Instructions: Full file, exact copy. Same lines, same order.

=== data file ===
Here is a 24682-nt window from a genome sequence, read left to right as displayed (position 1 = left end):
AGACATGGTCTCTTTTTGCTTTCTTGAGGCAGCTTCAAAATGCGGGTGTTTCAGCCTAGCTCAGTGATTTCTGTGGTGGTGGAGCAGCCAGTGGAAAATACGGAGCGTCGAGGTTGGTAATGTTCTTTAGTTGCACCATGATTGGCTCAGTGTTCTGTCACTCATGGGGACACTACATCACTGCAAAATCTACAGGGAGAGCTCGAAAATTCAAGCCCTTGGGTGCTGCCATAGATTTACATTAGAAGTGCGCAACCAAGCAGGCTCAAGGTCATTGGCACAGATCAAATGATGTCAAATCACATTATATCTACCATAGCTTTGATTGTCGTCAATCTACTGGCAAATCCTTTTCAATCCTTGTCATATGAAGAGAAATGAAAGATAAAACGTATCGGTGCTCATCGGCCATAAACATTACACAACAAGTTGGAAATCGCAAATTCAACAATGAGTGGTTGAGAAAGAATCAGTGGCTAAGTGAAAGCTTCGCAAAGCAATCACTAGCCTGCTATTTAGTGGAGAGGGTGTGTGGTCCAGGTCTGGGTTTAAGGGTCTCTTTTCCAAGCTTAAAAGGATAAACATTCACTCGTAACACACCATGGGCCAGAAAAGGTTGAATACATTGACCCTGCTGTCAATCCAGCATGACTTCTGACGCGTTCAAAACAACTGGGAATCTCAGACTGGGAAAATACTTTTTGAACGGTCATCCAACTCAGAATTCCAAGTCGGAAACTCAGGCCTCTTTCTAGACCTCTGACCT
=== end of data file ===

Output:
Here is a 24682-nt window from a genome sequence, read left to right as displayed (position 1 = left end):
AGACATGGTCTCTTTTTGCTTTCTTGAGGCAGCTTCAAAATGCGGGTGTTTCAGCCTAGCTCAGTGATTTCTGTGGTGGTGGAGCAGCCAGTGGAAAATACGGAGCGTCGAGGTTGGTAATGTTCTTTAGTTGCACCATGATTGGCTCAGTGTTCTGTCACTCATGGGGACACTACATCACTGCAAAATCTACAGGGAGAGCTCGAAAATTCAAGCCCTTGGGTGCTGCCATAGATTTACATTAGAAGTGCGCAACCAAGCAGGCTCAAGGTCATTGGCACAGATCAAATGATGTCAAATCACATTATATCTACCATAGCTTTGATTGTCGTCAATCTACTGGCAAATCCTTTTCAATCCTTGTCATATGAAGAGAAATGAAAGATAAAACGTATCGGTGCTCATCGGCCATAAACATTACACAACAAGTTGGAAATCGCAAATTCAACAATGAGTGGTTGAGAAAGAATCAGTGGCTAAGTGAAAGCTTCGCAAAGCAATCACTAGCCTGCTATTTAGTGGAGAGGGTGTGTGGTCCAGGTCTGGGTTTAAGGGTCTCTTTTCCAAGCTTAAAAGGATAAACATTCACTCGTAACACACCATGGGCCAGAAAAGGTTGAATACATTGACCCTGCTGTCAATCCAGCATGACTTCTGACGCGTTCAAAACAACTGGGAATCTCAGACTGGGAAAATACTTTTTGAACGGTCATCCAACTCAGAATTCCAAGTCGGAAACTCAGGCCTCTTTCTAGACCTCTGACCT